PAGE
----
Welcome! This blog presents a psychological understanding of the diagnostic category “Attention Deficit Hyperactivity Disorder” (ADHD). Over the past decades, professionals have been informing the public about the neurobiological causes of the behaviors, and the necessity to medicate and stringently manage those who have been afflicted. This blog analyzes those claims.
While biological determinist assertions may continue to prosper there is increasing concern that we are positing the existence of a medical problem when there are no biological markers or dysfunctions that reliably correspond with the behavioral criteria.
Over the coming weeks, I will also present an alternative intervention that develops self-management in individuals who receive the ADHD diagnosis. This intervention is designed to replace traditional treatments that have been yielding very poor longer-term benefits.
The Logic of the ADHD Diagnosis
When constructing the ADHD diagnosis, progenitors essentially say, “Let’s study a group of people who do particular hyperactive, impulsive, and distracted behaviors that are associated with chronic and pervasive problems in school, social life, and work. If the person is an adult, the problems must be present in childhood and show consistency throughout development. We will call this group “ADHD” and study correlated biological characteristics and other associated difficulties. We will continue to tweak the criteria so that the diagnostic net falls on the people with the correlated dysfunctions and patterns of biology that we find in our research.
While not everyone in the designated group has every correlated problem (i.e. no correlated problem is useful for diagnostic purposes), researchers might find that people assigned to the ADHD diagnostic category have other problems in common. For example, (as a group) they might show driving problems, higher levels of anxiety, executive functioning difficulties, fine motor impairments, learning problems, failures to complete schooling, frequent divorce, “hotheaded” outbursts at work, problems doing homework, and atypical patterns of brain biology and molecular biology, etc.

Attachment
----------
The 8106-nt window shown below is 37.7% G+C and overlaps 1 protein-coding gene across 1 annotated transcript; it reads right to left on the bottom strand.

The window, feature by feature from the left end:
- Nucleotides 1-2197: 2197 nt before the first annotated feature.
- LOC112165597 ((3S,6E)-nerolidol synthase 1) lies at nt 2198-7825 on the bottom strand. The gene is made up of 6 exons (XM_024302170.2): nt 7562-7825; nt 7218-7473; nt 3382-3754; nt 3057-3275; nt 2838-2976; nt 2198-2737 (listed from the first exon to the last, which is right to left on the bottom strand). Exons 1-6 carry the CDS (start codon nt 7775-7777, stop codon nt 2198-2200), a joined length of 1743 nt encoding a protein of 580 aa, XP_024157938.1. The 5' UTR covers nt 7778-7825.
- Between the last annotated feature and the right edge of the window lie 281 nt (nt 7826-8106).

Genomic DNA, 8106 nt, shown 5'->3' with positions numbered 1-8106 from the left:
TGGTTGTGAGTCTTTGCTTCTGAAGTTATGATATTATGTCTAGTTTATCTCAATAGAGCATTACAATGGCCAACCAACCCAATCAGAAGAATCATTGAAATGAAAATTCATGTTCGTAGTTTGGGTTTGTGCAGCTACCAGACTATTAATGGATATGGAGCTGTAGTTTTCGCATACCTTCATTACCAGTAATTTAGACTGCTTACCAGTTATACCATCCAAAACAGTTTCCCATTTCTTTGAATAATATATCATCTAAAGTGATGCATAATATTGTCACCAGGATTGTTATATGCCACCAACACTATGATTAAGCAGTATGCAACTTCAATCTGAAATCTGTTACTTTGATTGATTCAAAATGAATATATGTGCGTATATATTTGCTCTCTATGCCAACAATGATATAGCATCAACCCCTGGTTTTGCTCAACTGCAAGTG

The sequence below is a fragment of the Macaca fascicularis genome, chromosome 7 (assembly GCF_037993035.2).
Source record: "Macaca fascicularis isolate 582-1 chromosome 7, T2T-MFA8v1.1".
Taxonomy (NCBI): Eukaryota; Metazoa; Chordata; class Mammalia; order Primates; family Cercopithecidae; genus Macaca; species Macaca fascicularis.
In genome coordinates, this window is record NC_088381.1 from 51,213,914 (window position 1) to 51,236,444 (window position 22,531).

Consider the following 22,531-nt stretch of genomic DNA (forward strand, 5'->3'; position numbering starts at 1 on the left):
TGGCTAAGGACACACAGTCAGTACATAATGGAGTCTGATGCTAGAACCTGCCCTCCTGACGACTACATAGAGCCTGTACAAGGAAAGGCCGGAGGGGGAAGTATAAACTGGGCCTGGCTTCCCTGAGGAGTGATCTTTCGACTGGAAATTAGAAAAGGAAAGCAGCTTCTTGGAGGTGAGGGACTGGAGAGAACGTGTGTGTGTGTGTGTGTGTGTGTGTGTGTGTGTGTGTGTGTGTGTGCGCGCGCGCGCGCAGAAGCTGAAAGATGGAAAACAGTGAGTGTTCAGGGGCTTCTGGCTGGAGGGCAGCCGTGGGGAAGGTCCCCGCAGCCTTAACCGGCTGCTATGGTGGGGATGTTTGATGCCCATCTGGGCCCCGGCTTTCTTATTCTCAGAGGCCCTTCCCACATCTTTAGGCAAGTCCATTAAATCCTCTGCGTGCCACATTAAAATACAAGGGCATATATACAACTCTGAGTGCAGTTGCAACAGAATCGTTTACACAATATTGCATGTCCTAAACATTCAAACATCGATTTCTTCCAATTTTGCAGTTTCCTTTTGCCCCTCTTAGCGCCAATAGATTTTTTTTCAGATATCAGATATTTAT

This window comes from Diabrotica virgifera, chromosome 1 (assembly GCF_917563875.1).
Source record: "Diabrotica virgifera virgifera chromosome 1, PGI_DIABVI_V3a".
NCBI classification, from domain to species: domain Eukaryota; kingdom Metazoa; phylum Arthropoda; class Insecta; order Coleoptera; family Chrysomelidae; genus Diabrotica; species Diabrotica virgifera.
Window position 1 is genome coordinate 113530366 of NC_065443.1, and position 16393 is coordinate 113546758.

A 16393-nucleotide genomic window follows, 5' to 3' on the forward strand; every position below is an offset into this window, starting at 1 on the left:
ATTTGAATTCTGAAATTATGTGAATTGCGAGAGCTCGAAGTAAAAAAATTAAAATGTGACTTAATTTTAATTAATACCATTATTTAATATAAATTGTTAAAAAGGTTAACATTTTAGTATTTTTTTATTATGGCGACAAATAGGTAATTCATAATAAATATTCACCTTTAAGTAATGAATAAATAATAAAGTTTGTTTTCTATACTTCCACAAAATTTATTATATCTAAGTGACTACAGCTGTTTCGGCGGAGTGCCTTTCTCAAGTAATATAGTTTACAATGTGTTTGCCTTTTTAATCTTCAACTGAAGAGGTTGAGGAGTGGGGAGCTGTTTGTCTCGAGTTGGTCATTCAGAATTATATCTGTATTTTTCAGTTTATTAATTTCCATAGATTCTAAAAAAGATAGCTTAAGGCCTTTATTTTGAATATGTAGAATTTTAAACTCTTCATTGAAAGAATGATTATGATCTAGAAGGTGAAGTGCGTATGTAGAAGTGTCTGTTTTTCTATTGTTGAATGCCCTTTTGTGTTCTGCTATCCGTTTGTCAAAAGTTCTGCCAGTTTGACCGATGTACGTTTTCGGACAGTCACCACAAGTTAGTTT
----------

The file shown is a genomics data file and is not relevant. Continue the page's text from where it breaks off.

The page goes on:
Having ADHD vs. Doing ADHD
What goes unnoticed, however, is that “doing” the behaviors that qualify the individual for the ADHD diagnosis transforms into the individual “having ADHD.” Qualifying for the criteria, magically converts into “having” something even though nothing in that regard is identified other than meeting the behavioral requirements and showing (or not showing) correlated problems.
An Alternative Understanding
So when people say that ADHD is a chronic and pervasive developmental problem, of course it is. The criteria require it to be. And when we find that people qualifying for the criteria have other problems and traits in common, why are we surprised.
Quite often people behaving in similar ways develop a variety of shared “living in the world difficulties.” And quite often people behaving in similar ways share certain traits, talents and shortcomings.
For example, cab drivers in London are more likely to have a larger visual-spatial cortex because navigating the streets throughout the day develops that aspect of biology. They might also show impressive skill in learning navigation (or they would not be hired or be able to maintain employment), and they might share a variety of psychosocial problems as a function of dealing with city traffic and stringent time constraints throughout the day.
While we are willing to say that people “have ADHD”, it seems peculiar to say that people “have cab driving.” Yet similar to ADHD, cab drivers have a correlated biology that separates them from the masses and a unique array of psycho/social problems. The two groups differ in the social acceptability of their actions, but for both groups, we rely solely on behavioral criteria to determine category designation.
- People don’t do ADHD behavior because they have ADHD. More precisely, when people do ADHD behavior, we classify them as ADHD.
- ADHD is a category name, not an explanation even though people use it in that fashion.
- It is still a matter of debate as to why some people do ADHD behavior more often than others.
Mad in America hosts blogs by a diverse group of writers. These posts are designed to serve as a public forum for a discussion—broadly speaking—of psychiatry and its treatments. The opinions expressed are the writers’ own.
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